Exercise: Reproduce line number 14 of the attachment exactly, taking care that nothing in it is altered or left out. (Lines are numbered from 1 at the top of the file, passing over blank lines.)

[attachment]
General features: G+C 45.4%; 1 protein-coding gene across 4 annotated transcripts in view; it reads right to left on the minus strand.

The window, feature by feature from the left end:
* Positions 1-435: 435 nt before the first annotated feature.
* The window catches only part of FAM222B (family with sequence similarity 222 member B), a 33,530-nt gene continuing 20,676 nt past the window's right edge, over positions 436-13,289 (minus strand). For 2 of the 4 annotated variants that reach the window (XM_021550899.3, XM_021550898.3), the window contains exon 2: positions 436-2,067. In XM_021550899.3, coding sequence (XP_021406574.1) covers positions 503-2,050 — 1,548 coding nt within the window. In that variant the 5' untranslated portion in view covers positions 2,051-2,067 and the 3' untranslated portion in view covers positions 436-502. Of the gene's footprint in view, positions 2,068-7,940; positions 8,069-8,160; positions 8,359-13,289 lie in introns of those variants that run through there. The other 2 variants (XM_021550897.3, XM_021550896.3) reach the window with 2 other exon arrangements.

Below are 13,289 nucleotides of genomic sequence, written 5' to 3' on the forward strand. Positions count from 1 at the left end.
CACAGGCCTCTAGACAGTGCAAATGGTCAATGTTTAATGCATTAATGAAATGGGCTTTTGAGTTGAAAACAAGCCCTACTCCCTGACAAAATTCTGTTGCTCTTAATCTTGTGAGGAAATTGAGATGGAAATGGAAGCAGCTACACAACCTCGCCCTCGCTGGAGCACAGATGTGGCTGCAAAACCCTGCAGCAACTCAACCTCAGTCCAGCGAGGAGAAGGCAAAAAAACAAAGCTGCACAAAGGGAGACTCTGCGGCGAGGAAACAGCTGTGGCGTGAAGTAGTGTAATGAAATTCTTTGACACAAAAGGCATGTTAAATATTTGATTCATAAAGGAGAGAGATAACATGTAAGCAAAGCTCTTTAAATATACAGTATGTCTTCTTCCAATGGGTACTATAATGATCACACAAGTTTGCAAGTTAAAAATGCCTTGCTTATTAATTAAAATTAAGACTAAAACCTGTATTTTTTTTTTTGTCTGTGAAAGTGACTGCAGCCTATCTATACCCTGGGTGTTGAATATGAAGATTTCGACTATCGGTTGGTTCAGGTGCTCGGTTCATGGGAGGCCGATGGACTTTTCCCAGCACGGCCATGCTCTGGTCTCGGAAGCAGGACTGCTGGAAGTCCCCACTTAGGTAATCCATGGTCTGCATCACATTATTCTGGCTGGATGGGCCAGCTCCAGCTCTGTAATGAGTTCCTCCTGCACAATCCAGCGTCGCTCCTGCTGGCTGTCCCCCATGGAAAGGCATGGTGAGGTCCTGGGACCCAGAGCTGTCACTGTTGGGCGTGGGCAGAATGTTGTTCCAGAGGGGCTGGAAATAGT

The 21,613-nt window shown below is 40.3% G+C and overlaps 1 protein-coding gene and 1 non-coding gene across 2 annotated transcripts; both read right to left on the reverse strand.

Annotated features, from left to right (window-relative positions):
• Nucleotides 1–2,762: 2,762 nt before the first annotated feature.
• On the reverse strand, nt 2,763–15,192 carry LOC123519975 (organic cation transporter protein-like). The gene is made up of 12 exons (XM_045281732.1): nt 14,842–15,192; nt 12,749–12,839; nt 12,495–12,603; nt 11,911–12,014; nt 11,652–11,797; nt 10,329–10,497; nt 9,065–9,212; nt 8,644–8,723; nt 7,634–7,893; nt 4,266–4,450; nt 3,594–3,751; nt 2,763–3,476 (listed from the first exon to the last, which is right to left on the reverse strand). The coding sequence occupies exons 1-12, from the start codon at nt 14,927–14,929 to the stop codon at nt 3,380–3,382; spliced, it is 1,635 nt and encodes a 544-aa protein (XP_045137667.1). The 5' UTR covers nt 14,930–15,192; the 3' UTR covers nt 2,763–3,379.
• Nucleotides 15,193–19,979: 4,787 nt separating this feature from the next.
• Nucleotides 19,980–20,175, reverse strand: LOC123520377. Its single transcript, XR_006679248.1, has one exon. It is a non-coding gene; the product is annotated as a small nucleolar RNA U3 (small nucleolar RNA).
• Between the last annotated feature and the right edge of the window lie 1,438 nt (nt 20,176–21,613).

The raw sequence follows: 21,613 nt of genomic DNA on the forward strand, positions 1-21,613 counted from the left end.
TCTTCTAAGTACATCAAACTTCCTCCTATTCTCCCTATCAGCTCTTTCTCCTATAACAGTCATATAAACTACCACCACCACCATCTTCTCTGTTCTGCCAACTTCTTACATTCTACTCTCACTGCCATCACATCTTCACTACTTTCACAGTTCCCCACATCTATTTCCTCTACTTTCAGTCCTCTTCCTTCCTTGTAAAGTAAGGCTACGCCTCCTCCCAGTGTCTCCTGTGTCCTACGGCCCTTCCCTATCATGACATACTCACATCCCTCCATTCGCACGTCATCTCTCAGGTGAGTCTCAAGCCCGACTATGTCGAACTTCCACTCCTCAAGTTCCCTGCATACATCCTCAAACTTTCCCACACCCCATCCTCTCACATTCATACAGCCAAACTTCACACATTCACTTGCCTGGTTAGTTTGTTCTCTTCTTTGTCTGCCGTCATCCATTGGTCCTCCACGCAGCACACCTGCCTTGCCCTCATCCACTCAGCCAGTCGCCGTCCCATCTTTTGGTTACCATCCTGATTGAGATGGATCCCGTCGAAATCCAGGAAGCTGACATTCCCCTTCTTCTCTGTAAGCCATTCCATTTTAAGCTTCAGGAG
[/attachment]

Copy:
The raw sequence follows: 21,613 nt of genomic DNA on the forward strand, positions 1-21,613 counted from the left end.